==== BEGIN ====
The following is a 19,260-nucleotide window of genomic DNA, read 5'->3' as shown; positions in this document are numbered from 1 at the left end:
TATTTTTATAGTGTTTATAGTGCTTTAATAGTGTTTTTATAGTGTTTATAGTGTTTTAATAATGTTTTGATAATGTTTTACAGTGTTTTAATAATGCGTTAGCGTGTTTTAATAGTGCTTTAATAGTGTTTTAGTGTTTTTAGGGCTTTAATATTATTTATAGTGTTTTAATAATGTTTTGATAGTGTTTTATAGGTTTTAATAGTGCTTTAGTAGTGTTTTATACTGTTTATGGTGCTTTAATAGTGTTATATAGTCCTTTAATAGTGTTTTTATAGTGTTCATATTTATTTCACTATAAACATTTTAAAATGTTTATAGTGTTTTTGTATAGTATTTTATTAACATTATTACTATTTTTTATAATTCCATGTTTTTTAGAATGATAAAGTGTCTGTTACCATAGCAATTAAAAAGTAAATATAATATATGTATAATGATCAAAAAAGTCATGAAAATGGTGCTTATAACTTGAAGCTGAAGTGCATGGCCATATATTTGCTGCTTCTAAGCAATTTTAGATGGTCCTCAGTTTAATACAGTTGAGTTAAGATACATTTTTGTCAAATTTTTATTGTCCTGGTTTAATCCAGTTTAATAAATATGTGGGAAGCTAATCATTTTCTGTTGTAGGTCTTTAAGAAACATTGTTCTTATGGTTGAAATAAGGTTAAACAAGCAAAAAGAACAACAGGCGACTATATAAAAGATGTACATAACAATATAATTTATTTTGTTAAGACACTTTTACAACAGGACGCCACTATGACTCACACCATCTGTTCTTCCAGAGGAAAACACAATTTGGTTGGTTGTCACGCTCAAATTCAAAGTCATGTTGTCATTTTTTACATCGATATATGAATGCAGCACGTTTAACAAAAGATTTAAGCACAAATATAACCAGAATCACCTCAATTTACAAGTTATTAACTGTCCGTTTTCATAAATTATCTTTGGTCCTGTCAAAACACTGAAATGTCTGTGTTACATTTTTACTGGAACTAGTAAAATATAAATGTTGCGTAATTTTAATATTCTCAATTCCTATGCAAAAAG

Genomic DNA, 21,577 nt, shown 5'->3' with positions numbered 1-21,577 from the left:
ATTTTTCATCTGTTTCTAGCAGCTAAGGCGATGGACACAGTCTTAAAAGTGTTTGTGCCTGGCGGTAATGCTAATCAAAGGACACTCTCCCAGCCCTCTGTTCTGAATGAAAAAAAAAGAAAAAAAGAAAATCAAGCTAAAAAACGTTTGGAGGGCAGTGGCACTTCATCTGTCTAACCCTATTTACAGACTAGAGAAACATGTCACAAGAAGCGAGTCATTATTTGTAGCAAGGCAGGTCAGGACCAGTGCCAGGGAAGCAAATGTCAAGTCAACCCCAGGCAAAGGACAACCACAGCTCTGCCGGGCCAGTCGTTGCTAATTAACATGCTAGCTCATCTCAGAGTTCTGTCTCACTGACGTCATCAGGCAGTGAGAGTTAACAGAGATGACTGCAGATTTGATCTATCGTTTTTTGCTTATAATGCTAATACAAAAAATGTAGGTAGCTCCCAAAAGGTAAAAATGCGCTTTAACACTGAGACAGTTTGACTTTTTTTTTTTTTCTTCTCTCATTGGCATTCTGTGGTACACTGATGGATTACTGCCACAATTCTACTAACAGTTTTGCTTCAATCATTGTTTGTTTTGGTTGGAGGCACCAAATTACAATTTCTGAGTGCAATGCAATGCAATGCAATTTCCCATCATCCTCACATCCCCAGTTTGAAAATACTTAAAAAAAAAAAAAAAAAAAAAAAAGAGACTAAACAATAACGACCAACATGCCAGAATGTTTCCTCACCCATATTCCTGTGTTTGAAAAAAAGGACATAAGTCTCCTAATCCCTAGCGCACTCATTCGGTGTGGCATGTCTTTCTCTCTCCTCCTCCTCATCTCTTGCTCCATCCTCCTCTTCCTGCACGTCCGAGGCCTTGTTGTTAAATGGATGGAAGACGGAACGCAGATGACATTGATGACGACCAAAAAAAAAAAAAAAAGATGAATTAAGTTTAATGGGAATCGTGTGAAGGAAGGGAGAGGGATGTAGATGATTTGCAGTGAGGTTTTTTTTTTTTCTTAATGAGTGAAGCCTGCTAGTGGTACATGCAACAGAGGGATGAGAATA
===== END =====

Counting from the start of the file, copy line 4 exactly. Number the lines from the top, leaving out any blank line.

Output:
ATTTTTCATCTGTTTCTAGCAGCTAAGGCGATGGACACAGTCTTAAAAGTGTTTGTGCCTGGCGGTAATGCTAATCAAAGGACACTCTCCCAGCCCTCTGTTCTGAATGAAAAAAAAAGAAAAAAAGAAAATCAAGCTAAAAAACGTTTGGAGGGCAGTGGCACTTCATCTGTCTAACCCTATTTACAGACTAGAGAAACATGTCACAAGAAGCGAGTCATTATTTGTAGCAAGGCAGGTCAGGACCAGTGCCAGGGAAGCAAATGTCAAGTCAACCCCAGGCAAAGGACAACCACAGCTCTGCCGGGCCAGTCGTTGCTAATTAACATGCTAGCTCATCTCAGAGTTCTGTCTCACTGACGTCATCAGGCAGTGAGAGTTAACAGAGATGACTGCAGATTTGATCTATCGTTTTTTGCTTATAATGCTAATACAAAAAATGTAGGTAGCTCCCAAAAGGTAAAAATGCGCTTTAACACTGAGACAGTTTGACTTTTTTTTTTTTTCTTCTCTCATTGGCATTCTGTGGTACACTGATGGATTACTGCCACAATTCTACTAACAGTTTTGCTTCAATCATTGTTTGTTTTGGTTGGAGGCACCAAATTACAATTTCTGAGTGCAATGCAATGCAATGCAATTTCCCATCATCCTCACATCCCCAGTTTGAAAATACTTAAAAAAAAAAAAAAAAAAAAAAAAGAGACTAAACAATAACGACCAACATGCCAGAATGTTTCCTCACCCATATTCCTGTGTTTGAAAAAAAGGACATAAGTCTCCTAATCCCTAGCGCACTCATTCGGTGTGGCATGTCTTTCTCTCTCCTCCTCCTCATCTCTTGCTCCATCCTCCTCTTCCTGCACGTCCGAGGCCTTGTTGTTAAATGGATGGAAGACGGAACGCAGATGACATTGATGACGACCAAAAAAAAAAAAAAAAGATGAATTAAGTTTAATGGGAATCGTGTGAAGGAAGGGAGAGGGATGTAGATGATTTGCAGTGAGGTTTTTTTTTTTTCTTAATGAGTGAAGCCTGCTAGTGGTACATGCAACAGAGGGATGAGAATA